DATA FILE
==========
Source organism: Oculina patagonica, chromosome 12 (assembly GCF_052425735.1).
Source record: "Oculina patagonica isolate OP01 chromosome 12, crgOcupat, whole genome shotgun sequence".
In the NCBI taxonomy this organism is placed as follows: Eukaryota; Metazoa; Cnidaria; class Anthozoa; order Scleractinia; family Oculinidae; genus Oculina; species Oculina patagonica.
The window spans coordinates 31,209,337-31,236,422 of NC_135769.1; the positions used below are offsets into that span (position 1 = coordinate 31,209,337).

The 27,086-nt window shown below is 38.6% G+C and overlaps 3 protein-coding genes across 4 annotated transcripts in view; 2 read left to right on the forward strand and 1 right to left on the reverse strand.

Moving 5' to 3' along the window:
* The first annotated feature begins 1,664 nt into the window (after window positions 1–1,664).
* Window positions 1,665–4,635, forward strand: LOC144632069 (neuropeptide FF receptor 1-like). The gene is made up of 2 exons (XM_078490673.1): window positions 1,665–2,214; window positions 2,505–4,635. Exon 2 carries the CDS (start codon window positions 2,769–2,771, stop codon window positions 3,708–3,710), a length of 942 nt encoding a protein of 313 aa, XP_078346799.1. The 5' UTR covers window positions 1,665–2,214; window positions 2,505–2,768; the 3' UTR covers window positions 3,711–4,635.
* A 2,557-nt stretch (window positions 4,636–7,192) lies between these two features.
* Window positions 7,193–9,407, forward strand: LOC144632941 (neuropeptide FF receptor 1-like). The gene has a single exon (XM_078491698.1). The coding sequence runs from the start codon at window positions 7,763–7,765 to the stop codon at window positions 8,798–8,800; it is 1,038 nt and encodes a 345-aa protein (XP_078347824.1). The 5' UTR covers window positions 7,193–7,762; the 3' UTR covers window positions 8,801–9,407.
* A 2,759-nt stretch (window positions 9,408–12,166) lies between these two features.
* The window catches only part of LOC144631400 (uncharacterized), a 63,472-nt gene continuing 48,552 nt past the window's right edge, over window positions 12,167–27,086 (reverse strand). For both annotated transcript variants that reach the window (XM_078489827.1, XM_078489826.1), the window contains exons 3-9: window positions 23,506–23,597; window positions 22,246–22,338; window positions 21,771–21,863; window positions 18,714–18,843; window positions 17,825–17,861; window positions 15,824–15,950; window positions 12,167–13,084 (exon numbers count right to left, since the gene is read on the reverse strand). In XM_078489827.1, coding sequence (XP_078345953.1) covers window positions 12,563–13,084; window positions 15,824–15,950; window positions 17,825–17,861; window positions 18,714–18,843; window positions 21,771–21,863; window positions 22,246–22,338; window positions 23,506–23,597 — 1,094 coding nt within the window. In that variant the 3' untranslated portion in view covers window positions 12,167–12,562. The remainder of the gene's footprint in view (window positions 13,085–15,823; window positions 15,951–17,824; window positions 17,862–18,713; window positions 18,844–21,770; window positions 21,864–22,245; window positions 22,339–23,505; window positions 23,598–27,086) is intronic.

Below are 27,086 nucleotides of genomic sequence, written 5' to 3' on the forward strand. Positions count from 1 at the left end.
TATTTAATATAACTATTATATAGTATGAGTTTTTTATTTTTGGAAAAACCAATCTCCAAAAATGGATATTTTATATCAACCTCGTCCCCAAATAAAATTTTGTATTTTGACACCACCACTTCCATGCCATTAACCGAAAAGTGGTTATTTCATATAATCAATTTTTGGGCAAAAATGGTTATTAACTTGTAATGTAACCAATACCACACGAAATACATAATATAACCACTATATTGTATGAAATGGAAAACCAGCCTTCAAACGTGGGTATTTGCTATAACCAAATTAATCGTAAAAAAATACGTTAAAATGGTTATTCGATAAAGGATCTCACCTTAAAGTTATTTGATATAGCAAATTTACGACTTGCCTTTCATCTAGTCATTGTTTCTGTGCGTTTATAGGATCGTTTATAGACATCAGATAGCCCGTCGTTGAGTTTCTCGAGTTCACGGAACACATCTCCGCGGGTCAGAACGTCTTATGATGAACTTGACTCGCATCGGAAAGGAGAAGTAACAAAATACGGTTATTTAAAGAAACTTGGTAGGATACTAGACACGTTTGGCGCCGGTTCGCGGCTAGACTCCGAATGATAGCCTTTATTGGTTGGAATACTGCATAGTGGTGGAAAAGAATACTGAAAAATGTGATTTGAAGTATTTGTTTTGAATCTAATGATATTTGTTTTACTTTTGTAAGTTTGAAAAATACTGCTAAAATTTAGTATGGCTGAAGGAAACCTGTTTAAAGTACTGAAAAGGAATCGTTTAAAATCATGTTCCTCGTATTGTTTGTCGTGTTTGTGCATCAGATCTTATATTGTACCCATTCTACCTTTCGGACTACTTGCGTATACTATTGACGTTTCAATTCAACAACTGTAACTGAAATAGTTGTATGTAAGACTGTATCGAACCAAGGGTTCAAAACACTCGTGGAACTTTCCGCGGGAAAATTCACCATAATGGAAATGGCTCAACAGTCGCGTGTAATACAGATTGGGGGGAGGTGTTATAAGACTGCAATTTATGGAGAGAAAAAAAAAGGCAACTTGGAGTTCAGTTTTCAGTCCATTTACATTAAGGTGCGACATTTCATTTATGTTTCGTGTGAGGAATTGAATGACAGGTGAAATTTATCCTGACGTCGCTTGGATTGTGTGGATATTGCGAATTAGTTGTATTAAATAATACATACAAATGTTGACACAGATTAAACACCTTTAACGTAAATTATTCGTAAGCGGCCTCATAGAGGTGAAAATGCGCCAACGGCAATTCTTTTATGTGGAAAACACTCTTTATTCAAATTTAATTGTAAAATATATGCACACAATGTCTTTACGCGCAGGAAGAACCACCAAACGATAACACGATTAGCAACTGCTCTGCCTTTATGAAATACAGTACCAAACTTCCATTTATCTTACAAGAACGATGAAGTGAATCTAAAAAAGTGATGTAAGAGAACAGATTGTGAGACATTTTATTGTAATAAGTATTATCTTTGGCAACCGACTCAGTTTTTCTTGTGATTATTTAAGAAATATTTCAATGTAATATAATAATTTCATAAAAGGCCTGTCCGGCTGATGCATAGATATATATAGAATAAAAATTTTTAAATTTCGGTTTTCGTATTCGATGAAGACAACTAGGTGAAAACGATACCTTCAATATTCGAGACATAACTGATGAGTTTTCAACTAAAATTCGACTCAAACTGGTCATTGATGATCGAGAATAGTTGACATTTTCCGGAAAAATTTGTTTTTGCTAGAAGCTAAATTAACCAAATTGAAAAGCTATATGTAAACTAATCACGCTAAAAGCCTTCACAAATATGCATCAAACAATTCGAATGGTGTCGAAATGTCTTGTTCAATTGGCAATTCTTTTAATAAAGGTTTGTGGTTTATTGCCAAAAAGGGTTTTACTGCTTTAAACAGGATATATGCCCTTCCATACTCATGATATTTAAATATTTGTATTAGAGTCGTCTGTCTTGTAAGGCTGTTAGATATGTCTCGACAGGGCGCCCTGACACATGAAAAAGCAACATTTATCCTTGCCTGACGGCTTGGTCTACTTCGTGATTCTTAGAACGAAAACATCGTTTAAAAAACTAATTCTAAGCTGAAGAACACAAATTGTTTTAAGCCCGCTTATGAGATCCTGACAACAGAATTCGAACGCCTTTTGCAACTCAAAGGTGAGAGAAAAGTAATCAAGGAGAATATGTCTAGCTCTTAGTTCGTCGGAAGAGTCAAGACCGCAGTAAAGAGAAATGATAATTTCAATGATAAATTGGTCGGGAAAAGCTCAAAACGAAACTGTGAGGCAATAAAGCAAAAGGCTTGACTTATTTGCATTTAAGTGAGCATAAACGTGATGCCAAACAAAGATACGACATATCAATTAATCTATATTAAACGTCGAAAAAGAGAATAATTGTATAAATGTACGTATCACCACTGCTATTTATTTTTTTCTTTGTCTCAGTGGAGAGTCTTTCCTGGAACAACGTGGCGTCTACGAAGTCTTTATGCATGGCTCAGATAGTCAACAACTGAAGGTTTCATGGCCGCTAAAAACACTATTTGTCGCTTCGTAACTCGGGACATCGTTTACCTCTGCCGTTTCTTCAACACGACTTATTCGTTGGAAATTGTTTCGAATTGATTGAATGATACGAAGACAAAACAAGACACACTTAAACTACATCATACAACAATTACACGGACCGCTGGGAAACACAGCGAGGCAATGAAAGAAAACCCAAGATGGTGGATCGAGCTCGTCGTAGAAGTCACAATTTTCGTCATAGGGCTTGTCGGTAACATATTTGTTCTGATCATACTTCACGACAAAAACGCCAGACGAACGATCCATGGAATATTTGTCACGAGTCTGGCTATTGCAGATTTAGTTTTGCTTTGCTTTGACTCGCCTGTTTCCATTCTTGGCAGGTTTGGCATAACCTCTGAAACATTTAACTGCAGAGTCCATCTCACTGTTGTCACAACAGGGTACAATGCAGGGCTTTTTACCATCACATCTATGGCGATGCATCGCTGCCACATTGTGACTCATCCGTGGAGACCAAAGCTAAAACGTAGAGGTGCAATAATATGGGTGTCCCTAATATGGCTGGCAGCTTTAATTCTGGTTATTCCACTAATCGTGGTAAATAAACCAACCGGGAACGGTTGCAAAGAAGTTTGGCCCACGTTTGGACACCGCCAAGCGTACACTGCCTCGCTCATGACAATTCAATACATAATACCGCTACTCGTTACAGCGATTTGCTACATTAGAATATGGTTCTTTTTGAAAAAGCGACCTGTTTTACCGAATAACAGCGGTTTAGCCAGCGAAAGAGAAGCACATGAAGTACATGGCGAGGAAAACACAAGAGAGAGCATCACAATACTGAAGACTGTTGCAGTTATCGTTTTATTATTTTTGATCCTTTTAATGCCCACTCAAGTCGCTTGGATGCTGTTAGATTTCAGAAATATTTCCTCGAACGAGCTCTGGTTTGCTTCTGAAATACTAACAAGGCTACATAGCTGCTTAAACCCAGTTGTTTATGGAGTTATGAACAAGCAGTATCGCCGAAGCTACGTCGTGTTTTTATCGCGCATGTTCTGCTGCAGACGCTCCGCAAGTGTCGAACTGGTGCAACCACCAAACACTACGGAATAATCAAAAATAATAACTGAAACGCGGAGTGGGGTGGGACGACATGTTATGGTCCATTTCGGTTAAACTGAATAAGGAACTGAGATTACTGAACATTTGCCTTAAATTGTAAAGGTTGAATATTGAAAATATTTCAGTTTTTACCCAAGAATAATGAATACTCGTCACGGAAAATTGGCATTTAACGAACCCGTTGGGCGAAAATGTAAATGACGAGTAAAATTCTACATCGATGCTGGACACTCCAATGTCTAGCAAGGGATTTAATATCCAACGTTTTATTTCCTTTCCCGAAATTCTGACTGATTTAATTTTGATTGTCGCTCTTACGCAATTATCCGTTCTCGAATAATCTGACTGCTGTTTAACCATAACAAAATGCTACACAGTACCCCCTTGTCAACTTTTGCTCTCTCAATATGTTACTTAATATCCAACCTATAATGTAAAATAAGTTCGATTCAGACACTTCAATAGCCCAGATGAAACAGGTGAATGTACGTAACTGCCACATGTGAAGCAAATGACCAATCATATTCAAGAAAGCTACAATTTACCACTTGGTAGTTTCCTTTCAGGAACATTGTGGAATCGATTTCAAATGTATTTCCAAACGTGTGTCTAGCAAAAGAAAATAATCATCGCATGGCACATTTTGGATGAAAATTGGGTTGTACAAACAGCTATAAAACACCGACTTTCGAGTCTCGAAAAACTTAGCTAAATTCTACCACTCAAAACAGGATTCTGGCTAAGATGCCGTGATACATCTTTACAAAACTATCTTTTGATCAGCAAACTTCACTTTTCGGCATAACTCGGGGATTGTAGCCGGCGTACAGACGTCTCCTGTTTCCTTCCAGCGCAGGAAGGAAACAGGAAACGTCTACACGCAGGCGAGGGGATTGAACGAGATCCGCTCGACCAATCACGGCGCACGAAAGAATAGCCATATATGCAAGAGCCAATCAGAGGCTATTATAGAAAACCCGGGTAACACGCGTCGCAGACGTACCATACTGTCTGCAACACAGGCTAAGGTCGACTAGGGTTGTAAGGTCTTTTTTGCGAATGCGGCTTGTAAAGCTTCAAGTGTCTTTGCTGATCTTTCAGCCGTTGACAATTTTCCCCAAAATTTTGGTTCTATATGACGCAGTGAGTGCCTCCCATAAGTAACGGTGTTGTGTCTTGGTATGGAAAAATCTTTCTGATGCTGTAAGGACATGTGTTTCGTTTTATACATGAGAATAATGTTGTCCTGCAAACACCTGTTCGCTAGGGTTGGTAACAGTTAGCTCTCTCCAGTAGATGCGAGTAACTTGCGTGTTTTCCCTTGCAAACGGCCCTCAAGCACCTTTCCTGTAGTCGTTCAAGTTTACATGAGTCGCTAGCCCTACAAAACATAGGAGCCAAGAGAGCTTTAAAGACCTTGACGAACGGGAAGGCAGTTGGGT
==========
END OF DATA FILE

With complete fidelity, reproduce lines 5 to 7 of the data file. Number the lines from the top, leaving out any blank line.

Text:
The 27,086-nt window shown below is 38.6% G+C and overlaps 3 protein-coding genes across 4 annotated transcripts in view; 2 read left to right on the forward strand and 1 right to left on the reverse strand.

Moving 5' to 3' along the window:
* The first annotated feature begins 1,664 nt into the window (after window positions 1–1,664).